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This content was paid for by Hisense and produced in partnership with the Financial Times Commercial department.

How value-based innovation powers growth in a globalised age

Companies today are facing an uphill task to stand out in a world in flux. Rapid digitalisation, geopolitical instabilities and climate change are dynamically shaping emotions, brand loyalty and user experience.

Leaders are looking to reach more consumers – a Gartner survey of chief executives showed that, at 51 per cent, growth was the top business priority cited in 2022. But productivity is struggling with a slow, longstanding decline.

Much of this can be attributed to a lag in innovation. In 2020 and 2021, businesses in the US spent less and directed their resources towards innovations, rather than enhancing longer-term operations.

With such limiting factors, companies can no longer view growth as just expanding across borders and raising output. Fierce competition is now spurring firms such as multinational manufacturing giant Hisense to create exceptional products that build better brand value overseas.

For Hisense, this brand-building helps to meet consumer demands and earn a competitive advantage for continued growth in this globalised age.

Innovate to internationalise

Hisense’s global reach is one of the chief drivers of its innovations. Today, its products have reached large markets like Japan, Europe and the US.

Hisense TV shipped 19.6mn television sets globally in the period between January and October 2022, with a year-on-year growth rate of 18%, according to AVC Reno. This record figure sent Hisense to second place in the global market.

However, venturing into new territories is one thing – establishing a presence there is another. This requires brands to regularly innovate to keep abreast of changing demands.

A survey by global accounting and consulting firm EY found that 70 per cent of those in the manufacturing sector identified technology and digital innovation as a transformation driver.

Having set up in various regions, Hisense aims to stay rooted by localising its research and development (R&D) and manufacturing capabilities. It has opened 23 R&D centres and 31 production bases around the world, with more than 100,000 employees supporting the expansion.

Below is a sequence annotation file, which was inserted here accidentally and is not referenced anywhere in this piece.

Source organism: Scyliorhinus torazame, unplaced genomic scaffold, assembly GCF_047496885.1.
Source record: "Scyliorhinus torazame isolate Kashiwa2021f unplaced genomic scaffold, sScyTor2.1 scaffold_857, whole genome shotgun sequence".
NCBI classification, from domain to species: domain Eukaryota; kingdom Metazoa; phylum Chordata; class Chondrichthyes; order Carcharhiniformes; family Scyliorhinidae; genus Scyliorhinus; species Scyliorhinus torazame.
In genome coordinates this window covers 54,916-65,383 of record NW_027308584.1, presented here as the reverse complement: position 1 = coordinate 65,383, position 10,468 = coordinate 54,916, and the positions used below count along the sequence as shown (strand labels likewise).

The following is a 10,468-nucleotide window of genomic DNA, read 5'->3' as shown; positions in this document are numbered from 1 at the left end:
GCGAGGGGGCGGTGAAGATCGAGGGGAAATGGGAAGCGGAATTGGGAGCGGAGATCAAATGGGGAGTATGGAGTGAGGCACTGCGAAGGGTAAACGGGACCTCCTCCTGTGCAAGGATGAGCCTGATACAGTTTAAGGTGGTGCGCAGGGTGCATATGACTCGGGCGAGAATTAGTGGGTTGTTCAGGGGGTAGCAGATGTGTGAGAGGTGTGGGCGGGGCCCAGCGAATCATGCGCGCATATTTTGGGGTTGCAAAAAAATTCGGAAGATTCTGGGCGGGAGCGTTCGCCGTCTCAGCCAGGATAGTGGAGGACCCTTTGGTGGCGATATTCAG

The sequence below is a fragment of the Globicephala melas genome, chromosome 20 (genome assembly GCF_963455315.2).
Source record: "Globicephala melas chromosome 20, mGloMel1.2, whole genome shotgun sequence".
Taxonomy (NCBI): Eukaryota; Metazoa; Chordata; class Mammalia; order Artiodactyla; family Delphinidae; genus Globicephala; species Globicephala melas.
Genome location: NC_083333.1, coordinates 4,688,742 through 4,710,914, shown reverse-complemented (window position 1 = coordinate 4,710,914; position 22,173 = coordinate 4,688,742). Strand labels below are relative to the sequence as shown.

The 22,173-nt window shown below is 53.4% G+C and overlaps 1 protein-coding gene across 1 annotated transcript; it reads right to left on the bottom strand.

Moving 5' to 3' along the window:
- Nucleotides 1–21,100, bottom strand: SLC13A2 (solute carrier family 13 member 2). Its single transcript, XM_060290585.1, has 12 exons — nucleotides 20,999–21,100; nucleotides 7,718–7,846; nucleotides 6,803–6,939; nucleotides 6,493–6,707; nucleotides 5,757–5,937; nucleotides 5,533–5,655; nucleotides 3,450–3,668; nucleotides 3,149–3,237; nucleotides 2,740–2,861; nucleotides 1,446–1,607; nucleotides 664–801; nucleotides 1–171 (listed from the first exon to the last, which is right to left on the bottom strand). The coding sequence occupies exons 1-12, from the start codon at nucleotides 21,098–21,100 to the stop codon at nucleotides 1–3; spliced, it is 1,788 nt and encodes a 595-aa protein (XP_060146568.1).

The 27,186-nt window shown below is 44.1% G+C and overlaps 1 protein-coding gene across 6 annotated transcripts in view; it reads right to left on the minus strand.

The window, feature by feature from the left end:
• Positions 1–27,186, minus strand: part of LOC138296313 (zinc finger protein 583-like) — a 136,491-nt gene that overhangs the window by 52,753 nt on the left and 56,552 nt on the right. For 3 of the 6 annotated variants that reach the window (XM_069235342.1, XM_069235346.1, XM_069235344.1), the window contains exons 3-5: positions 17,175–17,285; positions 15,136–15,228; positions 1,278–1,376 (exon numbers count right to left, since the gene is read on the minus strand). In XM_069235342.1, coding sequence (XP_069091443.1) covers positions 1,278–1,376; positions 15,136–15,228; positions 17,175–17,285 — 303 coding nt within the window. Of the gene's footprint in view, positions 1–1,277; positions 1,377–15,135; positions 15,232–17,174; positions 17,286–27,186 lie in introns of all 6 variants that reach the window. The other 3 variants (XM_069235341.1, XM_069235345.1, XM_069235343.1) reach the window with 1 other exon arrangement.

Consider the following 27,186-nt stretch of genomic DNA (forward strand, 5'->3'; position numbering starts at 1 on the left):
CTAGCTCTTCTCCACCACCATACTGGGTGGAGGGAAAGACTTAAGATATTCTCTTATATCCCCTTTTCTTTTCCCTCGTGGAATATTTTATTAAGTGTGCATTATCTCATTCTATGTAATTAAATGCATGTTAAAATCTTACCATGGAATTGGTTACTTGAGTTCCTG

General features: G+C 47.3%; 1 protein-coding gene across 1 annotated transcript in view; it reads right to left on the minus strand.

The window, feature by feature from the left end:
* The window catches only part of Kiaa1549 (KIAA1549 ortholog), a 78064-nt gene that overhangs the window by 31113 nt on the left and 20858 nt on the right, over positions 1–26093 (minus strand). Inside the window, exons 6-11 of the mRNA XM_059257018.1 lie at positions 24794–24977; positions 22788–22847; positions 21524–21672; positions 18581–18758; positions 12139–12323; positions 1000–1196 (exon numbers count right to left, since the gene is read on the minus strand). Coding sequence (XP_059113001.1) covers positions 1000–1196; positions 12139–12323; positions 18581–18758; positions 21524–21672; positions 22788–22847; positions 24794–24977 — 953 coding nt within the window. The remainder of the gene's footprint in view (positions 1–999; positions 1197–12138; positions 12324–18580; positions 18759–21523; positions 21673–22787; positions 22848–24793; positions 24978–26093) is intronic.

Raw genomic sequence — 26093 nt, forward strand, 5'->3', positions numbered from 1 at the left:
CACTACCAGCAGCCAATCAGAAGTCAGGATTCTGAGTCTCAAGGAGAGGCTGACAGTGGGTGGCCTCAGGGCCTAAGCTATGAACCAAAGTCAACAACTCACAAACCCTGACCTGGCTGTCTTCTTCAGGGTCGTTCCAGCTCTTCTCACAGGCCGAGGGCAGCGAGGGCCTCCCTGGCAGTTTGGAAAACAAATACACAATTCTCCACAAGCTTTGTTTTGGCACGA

“Product excellence is the foundation of a world-class enterprise,” said Catherine Fang, executive vice president of Hisense International. “For Hisense, innovation is both a proposition and an answer.”

The results are showing. In 2021, Hisense’s operating income totalled $27.2bn, a year-on-year increase of 33 per cent. This figure includes a 42 per cent year-on-year increase in overseas revenue to $11.2bn.

Innovate for sustainability

Equally important for brands in their quest to build value is how they approach environment, social and governance (ESG) issues. Effective ESG management is critical to a company's development as consumers are becoming more aware of sustainability issues.

Hisense has backed its carbon-friendly commitments with action. For instance, in 2022, photovoltaic power generation will account for 11.3 per cent of Hisense's total electricity consumption.

Meanwhile, energy-saving and environmental protection principles guide its manufacturing processes. Apart from optimising the overall heat dissipation system of its new series of TVs, Hisense also reduced the thickness of the sets’ back covers. This has saved an amount equivalent to 514mn plastic bags every year. In terms of energy saving and carbon reduction, Hisense Group reduced its energy consumption by 10.7 per cent in 2021 alone.

With consumers leaning towards sustainable companies, Hisense continues to leverage its strong R&D to create greener products in line with their demands.

Innovate to capture hearts and minds

But perhaps the most important innovation that Hisense has embarked on is refining its human touch. Pairing globalisation efforts with social responsibilities, it has positioned itself as a company for the people through several initiatives.

For instance, the Hisense South Africa promotes the sustainable development of the local manufacturing industry and hires more than 800 local staff – accounting for 90 per cent of the workforce, and indirectly creating more than 5,000 jobs for the community.

Another avenue that strengthens Hisense’s emotional communication with global consumers is sport. In the past decade, the company sponsored multiple sports clubs and events, including the Australian Open and the Paris Saint-Germain football club.

It was also the official partner of the UEFA EURO 2016™ and UEFA EURO 2020™, and is the official sponsor of the FIFA World Cup Qatar 2022™.

The benefits of participating in such international events goes beyond promoting brand awareness. Hisense’s high-end technology such as the ULED U7 and U8 televisions offer consumers a better sports viewing experience through immersive functions like ambient lighting, and winning their trust bodes well for the long run.

By employing innovations centred around building value, Hisense forms connections with the global market and shapes people’s perspectives of its brand, which are crucial in cementing a relationship between company and consumer.

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